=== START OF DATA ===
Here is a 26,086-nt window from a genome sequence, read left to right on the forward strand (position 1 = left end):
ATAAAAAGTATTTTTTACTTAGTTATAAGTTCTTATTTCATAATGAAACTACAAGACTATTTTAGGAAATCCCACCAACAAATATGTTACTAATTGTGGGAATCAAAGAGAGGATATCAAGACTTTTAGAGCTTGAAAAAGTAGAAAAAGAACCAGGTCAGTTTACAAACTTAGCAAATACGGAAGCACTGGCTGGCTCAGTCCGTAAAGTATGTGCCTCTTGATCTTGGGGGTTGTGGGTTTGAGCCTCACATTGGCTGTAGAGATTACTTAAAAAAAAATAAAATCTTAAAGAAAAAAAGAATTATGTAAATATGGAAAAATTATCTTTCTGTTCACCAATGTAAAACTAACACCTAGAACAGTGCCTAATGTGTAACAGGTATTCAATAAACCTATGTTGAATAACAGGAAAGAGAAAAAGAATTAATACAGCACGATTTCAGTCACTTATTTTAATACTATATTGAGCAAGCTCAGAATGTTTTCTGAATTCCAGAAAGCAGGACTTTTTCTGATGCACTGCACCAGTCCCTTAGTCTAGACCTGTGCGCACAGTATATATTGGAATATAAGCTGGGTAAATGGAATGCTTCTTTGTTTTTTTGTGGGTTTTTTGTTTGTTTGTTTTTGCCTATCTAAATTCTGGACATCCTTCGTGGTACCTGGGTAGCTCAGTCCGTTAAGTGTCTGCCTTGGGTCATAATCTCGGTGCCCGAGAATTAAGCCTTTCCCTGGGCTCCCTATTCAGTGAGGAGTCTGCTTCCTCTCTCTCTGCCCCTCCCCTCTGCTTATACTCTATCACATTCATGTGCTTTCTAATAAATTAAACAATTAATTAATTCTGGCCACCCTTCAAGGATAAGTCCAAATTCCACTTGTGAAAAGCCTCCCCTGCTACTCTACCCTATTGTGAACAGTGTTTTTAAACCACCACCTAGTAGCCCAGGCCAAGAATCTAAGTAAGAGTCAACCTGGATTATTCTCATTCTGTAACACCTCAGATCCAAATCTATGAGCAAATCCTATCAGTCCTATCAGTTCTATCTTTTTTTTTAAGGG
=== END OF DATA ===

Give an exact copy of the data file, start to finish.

Here is a 26,086-nt window from a genome sequence, read left to right on the forward strand (position 1 = left end):
ATAAAAAGTATTTTTTACTTAGTTATAAGTTCTTATTTCATAATGAAACTACAAGACTATTTTAGGAAATCCCACCAACAAATATGTTACTAATTGTGGGAATCAAAGAGAGGATATCAAGACTTTTAGAGCTTGAAAAAGTAGAAAAAGAACCAGGTCAGTTTACAAACTTAGCAAATACGGAAGCACTGGCTGGCTCAGTCCGTAAAGTATGTGCCTCTTGATCTTGGGGGTTGTGGGTTTGAGCCTCACATTGGCTGTAGAGATTACTTAAAAAAAAATAAAATCTTAAAGAAAAAAAGAATTATGTAAATATGGAAAAATTATCTTTCTGTTCACCAATGTAAAACTAACACCTAGAACAGTGCCTAATGTGTAACAGGTATTCAATAAACCTATGTTGAATAACAGGAAAGAGAAAAAGAATTAATACAGCACGATTTCAGTCACTTATTTTAATACTATATTGAGCAAGCTCAGAATGTTTTCTGAATTCCAGAAAGCAGGACTTTTTCTGATGCACTGCACCAGTCCCTTAGTCTAGACCTGTGCGCACAGTATATATTGGAATATAAGCTGGGTAAATGGAATGCTTCTTTGTTTTTTTGTGGGTTTTTTGTTTGTTTGTTTTTGCCTATCTAAATTCTGGACATCCTTCGTGGTACCTGGGTAGCTCAGTCCGTTAAGTGTCTGCCTTGGGTCATAATCTCGGTGCCCGAGAATTAAGCCTTTCCCTGGGCTCCCTATTCAGTGAGGAGTCTGCTTCCTCTCTCTCTGCCCCTCCCCTCTGCTTATACTCTATCACATTCATGTGCTTTCTAATAAATTAAACAATTAATTAATTCTGGCCACCCTTCAAGGATAAGTCCAAATTCCACTTGTGAAAAGCCTCCCCTGCTACTCTACCCTATTGTGAACAGTGTTTTTAAACCACCACCTAGTAGCCCAGGCCAAGAATCTAAGTAAGAGTCAACCTGGATTATTCTCATTCTGTAACACCTCAGATCCAAATCTATGAGCAAATCCTATCAGTCCTATCAGTTCTATCTTTTTTTTTAAGGG